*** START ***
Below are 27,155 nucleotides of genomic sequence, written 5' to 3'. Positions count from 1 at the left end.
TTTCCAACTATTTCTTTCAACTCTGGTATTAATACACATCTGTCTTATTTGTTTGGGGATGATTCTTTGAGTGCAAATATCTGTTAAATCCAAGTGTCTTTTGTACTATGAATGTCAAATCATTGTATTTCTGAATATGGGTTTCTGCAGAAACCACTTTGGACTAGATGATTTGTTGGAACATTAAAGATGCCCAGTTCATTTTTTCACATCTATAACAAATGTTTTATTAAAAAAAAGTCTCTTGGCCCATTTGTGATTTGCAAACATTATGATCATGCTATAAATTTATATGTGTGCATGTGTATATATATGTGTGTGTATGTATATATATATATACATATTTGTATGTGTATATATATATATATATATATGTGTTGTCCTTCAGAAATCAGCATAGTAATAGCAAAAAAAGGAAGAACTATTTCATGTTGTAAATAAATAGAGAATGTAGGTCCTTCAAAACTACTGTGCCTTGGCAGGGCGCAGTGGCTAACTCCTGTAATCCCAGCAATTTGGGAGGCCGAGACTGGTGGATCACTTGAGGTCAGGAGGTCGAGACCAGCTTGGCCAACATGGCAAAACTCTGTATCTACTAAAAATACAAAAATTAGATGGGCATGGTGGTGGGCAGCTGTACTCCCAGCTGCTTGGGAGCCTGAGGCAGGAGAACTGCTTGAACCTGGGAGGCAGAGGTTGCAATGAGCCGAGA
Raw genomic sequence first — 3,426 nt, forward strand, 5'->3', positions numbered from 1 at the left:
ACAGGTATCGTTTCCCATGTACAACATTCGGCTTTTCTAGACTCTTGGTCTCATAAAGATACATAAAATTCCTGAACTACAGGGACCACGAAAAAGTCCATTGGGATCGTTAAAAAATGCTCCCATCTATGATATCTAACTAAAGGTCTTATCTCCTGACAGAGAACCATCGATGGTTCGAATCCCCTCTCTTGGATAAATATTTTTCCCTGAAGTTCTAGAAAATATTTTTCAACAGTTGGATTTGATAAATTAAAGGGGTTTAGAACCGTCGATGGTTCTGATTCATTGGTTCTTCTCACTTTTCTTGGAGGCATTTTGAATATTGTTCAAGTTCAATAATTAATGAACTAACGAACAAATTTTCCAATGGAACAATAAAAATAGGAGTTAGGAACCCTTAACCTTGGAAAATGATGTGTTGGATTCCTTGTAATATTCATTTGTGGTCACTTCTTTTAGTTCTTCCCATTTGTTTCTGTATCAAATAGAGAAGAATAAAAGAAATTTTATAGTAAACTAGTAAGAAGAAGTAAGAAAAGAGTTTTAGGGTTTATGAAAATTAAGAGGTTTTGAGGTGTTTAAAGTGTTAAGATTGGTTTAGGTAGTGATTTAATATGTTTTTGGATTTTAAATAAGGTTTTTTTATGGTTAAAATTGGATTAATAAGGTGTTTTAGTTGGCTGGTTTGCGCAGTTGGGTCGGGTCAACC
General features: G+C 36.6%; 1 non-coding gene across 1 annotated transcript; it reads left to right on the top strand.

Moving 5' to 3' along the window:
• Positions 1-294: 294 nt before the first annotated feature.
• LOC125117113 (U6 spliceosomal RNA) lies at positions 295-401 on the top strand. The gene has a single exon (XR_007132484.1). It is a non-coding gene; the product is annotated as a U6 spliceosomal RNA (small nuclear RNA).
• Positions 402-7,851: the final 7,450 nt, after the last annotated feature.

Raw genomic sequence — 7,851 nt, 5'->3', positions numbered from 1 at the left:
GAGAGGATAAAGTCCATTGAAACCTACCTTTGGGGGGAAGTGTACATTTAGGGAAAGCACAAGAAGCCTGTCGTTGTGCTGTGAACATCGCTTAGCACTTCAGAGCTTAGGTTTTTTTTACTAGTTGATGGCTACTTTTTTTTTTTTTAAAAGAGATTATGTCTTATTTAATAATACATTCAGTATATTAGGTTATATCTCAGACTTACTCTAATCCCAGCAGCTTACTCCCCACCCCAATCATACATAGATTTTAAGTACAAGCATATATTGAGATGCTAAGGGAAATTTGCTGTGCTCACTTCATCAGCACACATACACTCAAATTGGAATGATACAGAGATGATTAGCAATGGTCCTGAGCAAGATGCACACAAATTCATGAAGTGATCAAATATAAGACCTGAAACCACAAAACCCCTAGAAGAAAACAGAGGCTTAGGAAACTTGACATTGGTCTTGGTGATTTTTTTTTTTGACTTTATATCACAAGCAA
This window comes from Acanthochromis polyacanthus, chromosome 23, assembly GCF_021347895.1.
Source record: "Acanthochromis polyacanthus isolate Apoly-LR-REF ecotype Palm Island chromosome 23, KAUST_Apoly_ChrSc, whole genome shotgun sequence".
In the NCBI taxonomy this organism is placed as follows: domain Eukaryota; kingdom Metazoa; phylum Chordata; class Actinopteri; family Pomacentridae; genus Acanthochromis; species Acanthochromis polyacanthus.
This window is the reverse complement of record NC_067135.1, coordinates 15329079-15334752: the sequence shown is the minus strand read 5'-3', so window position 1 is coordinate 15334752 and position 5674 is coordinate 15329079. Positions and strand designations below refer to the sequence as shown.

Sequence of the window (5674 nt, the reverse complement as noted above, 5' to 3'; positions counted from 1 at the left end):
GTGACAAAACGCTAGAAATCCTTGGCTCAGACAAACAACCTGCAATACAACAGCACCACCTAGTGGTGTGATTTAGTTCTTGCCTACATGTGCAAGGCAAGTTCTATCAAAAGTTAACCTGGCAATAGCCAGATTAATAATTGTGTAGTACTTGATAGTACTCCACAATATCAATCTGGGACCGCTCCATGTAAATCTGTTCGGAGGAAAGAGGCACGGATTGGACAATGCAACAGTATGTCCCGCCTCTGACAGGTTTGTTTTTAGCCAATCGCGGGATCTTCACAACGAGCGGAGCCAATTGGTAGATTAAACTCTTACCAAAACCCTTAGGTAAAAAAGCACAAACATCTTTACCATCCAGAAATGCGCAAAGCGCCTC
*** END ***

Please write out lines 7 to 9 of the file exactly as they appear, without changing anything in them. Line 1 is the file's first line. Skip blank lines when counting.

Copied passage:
• Positions 1-294: 294 nt before the first annotated feature.
• LOC125117113 (U6 spliceosomal RNA) lies at positions 295-401 on the top strand. The gene has a single exon (XR_007132484.1). It is a non-coding gene; the product is annotated as a U6 spliceosomal RNA (small nuclear RNA).
• Positions 402-7,851: the final 7,450 nt, after the last annotated feature.